The acute effects, according to the commission, include “[c]ognitive effects including impaired short-term memory, altered judgement and impaired motor coordination, which increase the risk of injuries (best studied with traffic injuries under the influence of cannabis, where causality has been established despite some negative epidemiological results)” and “altered judgement,” which “may also lead to problematic decisions with respect to increasing risk of sexually transmitted diseases.”
The committee determined that heavy, frequent use was also associated with “[i]mpairment of the brain (especially of the adolescent brain),” “[p]oor educational outcome and partially lasting cognitive impairments, with increased likelihood of dropping out of school” and “[i]ncreased risk of chronic psychosis disorders (including schizophrenia) in persons with a predisposition to such disorders.”
Why this pre-review matters
Reform advocates hope that the pre-review will be accepted and there will be a subsequent call for a more in-depth critical review. That would involve a deliberative process allowing experts to provide the committee with new information before a final recommendation on cannabis’s status would be made to UN Secretary-General António Guterres.
Guterres is a supporter of broad drug policy reform. As Portugal’s prime minister, he oversaw the enactment of a law decriminalizing marijuana and other drugs. In a March speech before the UN’s drug policy body, he touted the success of that policy.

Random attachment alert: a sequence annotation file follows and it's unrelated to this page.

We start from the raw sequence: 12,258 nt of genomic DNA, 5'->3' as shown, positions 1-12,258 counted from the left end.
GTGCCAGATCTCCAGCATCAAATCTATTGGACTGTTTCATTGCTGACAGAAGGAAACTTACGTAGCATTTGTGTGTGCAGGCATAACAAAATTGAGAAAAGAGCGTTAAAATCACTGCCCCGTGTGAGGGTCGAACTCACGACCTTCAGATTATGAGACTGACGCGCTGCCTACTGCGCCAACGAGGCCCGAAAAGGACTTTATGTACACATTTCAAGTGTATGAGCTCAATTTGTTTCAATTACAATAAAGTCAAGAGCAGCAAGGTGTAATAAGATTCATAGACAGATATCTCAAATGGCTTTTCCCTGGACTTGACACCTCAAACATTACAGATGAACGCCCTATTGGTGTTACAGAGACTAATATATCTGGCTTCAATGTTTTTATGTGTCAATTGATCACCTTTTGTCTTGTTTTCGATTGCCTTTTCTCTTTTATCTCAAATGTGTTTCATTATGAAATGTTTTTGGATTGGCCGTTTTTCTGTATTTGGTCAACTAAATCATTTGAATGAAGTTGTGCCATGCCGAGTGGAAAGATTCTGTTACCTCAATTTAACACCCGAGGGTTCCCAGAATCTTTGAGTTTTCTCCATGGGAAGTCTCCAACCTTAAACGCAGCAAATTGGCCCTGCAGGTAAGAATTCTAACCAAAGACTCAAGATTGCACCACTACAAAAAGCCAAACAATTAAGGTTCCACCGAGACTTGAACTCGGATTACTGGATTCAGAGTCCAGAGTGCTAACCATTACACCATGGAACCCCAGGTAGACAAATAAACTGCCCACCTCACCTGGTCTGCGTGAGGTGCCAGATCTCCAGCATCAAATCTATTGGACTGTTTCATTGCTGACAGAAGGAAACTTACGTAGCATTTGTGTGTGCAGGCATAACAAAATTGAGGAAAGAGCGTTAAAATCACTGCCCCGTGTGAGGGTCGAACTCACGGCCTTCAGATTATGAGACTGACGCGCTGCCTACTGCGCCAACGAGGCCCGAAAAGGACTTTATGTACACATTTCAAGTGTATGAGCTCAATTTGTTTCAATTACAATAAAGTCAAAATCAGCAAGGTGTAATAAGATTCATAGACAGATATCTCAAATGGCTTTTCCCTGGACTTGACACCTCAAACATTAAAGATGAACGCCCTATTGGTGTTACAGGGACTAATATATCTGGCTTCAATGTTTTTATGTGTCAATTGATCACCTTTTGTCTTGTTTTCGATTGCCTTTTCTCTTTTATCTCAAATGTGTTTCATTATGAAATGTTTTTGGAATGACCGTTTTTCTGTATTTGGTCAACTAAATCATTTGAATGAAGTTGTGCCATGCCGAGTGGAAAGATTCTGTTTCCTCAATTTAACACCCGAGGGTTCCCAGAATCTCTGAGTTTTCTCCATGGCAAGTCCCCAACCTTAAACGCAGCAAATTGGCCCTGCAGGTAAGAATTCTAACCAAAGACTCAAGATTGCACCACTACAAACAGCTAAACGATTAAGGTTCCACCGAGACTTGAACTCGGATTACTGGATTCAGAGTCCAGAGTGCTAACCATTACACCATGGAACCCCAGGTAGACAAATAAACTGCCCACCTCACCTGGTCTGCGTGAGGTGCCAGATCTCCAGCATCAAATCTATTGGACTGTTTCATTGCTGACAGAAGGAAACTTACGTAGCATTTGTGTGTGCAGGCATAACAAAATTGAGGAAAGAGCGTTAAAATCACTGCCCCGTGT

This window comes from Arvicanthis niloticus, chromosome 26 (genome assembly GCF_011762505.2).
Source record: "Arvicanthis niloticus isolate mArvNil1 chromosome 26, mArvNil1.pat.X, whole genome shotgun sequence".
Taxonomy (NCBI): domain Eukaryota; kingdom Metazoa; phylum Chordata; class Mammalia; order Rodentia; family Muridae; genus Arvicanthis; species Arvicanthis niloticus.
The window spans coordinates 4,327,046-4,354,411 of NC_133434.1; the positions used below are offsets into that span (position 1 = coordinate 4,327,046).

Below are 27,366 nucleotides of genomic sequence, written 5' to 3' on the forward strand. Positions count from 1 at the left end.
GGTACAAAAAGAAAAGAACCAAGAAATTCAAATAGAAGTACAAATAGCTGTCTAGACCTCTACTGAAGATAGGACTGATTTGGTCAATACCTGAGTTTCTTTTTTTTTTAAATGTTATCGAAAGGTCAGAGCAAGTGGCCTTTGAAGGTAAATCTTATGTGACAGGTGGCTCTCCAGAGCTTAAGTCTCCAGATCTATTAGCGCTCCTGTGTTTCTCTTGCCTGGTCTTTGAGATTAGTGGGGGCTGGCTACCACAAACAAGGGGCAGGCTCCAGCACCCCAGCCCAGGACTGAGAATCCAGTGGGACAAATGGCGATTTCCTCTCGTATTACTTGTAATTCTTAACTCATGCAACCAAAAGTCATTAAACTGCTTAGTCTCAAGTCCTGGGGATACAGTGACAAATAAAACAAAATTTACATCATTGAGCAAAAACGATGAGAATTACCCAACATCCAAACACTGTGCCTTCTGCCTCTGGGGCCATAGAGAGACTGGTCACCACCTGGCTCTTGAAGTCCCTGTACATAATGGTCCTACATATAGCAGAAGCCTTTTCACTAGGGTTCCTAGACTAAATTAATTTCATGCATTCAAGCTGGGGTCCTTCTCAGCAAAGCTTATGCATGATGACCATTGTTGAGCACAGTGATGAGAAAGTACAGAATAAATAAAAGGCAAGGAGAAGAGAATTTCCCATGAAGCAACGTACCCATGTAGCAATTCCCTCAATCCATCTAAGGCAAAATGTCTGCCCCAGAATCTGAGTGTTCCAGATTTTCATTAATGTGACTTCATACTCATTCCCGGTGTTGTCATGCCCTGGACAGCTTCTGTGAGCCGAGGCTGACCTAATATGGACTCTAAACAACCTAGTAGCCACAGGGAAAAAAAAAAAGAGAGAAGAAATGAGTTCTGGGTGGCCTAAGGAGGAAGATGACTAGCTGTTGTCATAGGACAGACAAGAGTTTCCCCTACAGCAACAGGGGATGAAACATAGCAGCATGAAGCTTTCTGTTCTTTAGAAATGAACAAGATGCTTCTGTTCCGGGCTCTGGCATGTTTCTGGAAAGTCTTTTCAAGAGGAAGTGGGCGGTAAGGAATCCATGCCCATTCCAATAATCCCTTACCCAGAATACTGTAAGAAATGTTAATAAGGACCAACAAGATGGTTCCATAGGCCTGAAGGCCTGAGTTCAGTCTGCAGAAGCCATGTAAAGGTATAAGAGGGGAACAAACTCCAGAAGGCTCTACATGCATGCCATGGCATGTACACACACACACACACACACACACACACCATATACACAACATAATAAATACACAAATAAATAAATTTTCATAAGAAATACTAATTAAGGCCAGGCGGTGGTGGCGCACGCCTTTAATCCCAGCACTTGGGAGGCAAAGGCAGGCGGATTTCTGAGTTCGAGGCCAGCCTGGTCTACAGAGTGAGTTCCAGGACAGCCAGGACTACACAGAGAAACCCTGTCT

Krawitz said an ideal outcome of the current review would be a committee recommendation to remove cannabis from the international treaty’s list of schedule 4 drugs, which could ultimately free up member states to push ahead with their own reform efforts.
More State Political Parties Endorse Marijuana Legalization
Delegates at Democratic party conventions in two separate states voted to add marijuana legalization planks to their official platforms this weekend.
In Texas, Democrats embraced a policy to “legalize possession and use of marijuana and its derivatives and to regulate its use, production and sale as is successfully done in Colorado, Washington and other States.” Delegates also called on the immediate legalization of medical marijuana, the removal of cannabis from the list of federally banned substances and the release of individuals convicted of marijuana possession, as well as the expungement of records for individuals convicted of marijuana-related misdemeanors.
A separate plank adopted by the party embraces the “legalization of hemp for agricultural purposes.”
The language of the planks is similar to the Texas Democratic Party’s current platform, which also called for marijuana decriminalization and the regulation of the “use, cultivation, production, and sale [of cannabis] as is done with tobacco and alcohol.”
The move comes about a week after the state’s Republican party delegates approved platform planks to decriminalize cannabis, expand the state’s medical marijuana program, reschedule marijuana under federal law and push forward with hemp reform.
In New Hampshire, Democratic delegates also voted in favor of adding a platform plank to legalize cannabis. “We believe that marijuana should be legalized, taxed, and regulated,” the Granite State Dems’ new plank reads. Delegates at the convention also approved a resolution supporting the removal of marijuana from the Controlled Substances Act.
The passage of the pro-legalization plank in New Hampshire reflects a significant policy evolution—but the path to its approval wasn’t necessarily smooth. There was debate among party officials about the initial language of the plank, which said the state should “treat cannabis in a manner similar to alcohol.” The plank was changed to satisfy some members who took issue with the reference to alcohol, The Concord Monitor reported. Even so, not all members were on board with the plank, with House Minority Leader Steve Shurtleff arguing that the party should wait until a legislative commission studying the impact of legalization in the state submits its report in November.